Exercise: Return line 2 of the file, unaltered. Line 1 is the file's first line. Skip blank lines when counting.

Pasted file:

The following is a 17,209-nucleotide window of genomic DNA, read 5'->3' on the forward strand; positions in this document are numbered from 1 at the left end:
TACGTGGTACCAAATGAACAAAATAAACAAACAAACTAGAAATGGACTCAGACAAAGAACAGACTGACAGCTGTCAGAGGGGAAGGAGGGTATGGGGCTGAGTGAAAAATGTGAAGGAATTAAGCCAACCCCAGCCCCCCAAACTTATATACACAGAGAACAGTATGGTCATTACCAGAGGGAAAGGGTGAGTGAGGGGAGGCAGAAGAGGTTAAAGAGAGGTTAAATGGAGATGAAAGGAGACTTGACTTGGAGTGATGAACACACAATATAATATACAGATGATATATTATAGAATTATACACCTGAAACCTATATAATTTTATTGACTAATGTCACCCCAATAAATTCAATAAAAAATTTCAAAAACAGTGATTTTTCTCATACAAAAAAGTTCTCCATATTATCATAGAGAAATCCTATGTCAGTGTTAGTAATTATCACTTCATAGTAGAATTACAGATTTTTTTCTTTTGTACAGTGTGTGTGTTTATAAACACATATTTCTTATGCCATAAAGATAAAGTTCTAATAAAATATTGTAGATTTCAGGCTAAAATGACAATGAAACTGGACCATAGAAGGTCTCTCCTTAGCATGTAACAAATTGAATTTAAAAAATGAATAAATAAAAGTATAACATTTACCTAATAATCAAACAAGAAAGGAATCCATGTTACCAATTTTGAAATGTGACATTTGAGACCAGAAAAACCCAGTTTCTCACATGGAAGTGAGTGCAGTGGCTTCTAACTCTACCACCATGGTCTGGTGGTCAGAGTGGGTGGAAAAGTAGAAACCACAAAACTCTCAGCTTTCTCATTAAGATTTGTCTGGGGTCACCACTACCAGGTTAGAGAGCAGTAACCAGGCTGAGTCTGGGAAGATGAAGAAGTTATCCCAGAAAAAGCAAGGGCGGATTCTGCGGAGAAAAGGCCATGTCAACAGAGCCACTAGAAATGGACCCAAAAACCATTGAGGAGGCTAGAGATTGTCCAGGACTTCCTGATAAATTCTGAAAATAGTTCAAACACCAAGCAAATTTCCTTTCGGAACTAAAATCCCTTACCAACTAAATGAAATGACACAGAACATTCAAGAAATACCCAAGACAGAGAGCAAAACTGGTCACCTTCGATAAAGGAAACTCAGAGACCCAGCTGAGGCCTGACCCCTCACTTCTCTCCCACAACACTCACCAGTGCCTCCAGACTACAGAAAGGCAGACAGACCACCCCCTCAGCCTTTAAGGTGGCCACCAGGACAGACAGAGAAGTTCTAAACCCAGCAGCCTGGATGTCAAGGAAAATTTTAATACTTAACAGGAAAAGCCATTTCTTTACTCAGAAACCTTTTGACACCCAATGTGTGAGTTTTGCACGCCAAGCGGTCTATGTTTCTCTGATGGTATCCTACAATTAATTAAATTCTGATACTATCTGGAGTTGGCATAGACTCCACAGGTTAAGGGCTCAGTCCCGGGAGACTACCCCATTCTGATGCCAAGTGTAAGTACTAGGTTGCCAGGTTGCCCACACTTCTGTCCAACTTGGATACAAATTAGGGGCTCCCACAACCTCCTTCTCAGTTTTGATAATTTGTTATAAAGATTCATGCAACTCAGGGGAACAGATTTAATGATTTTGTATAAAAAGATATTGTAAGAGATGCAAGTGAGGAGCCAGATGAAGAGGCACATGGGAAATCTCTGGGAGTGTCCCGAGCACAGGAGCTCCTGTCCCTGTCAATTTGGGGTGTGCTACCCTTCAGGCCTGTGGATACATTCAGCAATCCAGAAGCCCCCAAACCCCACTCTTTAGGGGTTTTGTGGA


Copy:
TACGTGGTACCAAATGAACAAAATAAACAAACAAACTAGAAATGGACTCAGACAAAGAACAGACTGACAGCTGTCAGAGGGGAAGGAGGGTATGGGGCTGAGTGAAAAATGTGAAGGAATTAAGCCAACCCCAGCCCCCCAAACTTATATACACAGAGAACAGTATGGTCATTACCAGAGGGAAAGGGTGAGTGAGGGGAGGCAGAAGAGGTTAAAGAGAGGTTAAATGGAGATGAAAGGAGACTTGACTTGGAGTGATGAACACACAATATAATATACAGATGATATATTATAGAATTATACACCTGAAACCTATATAATTTTATTGACTAATGTCACCCCAATAAATTCAATAAAAAATTTCAAAAACAGTGATTTTTCTCATACAAAAAAGTTCTCCATATTATCATAGAGAAATCCTATGTCAGTGTTAGTAATTATCACTTCATAGTAGAATTACAGATTTTTTTCTTTTGTACAGTGTGTGTGTTTATAAACACATATTTCTTATGCCATAAAGATAAAGTTCTAATAAAATATTGTAGATTTCAGGCTAAAATGACAATGAAACTGGACCATAGAAGGTCTCTCCTTAGCATGTAACAAATTGAATTTAAAAAATGAATAAATAAAAGTATAACATTTACCTAATAATCAAACAAGAAAGGAATCCATGTTACCAATTTTGAAATGTGACATTTGAGACCAGAAAAACCCAGTTTCTCACATGGAAGTGAGTGCAGTGGCTTCTAACTCTACCACCATGGTCTGGTGGTCAGAGTGGGTGGAAAAGTAGAAACCACAAAACTCTCAGCTTTCTCATTAAGATTTGTCTGGGGTCACCACTACCAGGTTAGAGAGCAGTAACCAGGCTGAGTCTGGGAAGATGAAGAAGTTATCCCAGAAAAAGCAAGGGCGGATTCTGCGGAGAAAAGGCCATGTCAACAGAGCCACTAGAAATGGACCCAAAAACCATTGAGGAGGCTAGAGATTGTCCAGGACTTCCTGATAAATTCTGAAAATAGTTCAAACACCAAGCAAATTTCCTTTCGGAACTAAAATCCCTTACCAACTAAATGAAATGACACAGAACATTCAAGAAATACCCAAGACAGAGAGCAAAACTGGTCACCTTCGATAAAGGAAACTCAGAGACCCAGCTGAGGCCTGACCCCTCACTTCTCTCCCACAACACTCACCAGTGCCTCCAGACTACAGAAAGGCAGACAGACCACCCCCTCAGCCTTTAAGGTGGCCACCAGGACAGACAGAGAAGTTCTAAACCCAGCAGCCTGGATGTCAAGGAAAATTTTAATACTTAACAGGAAAAGCCATTTCTTTACTCAGAAACCTTTTGACACCCAATGTGTGAGTTTTGCACGCCAAGCGGTCTATGTTTCTCTGATGGTATCCTACAATTAATTAAATTCTGATACTATCTGGAGTTGGCATAGACTCCACAGGTTAAGGGCTCAGTCCCGGGAGACTACCCCATTCTGATGCCAAGTGTAAGTACTAGGTTGCCAGGTTGCCCACACTTCTGTCCAACTTGGATACAAATTAGGGGCTCCCACAACCTCCTTCTCAGTTTTGATAATTTGTTATAAAGATTCATGCAACTCAGGGGAACAGATTTAATGATTTTGTATAAAAAGATATTGTAAGAGATGCAAGTGAGGAGCCAGATGAAGAGGCACATGGGAAATCTCTGGGAGTGTCCCGAGCACAGGAGCTCCTGTCCCTGTCAATTTGGGGTGTGCTACCCTTCAGGCCTGTGGATACATTCAGCAATCCAGAAGCCCCCAAACCCCACTCTTTAGGGGTTTTGTGGA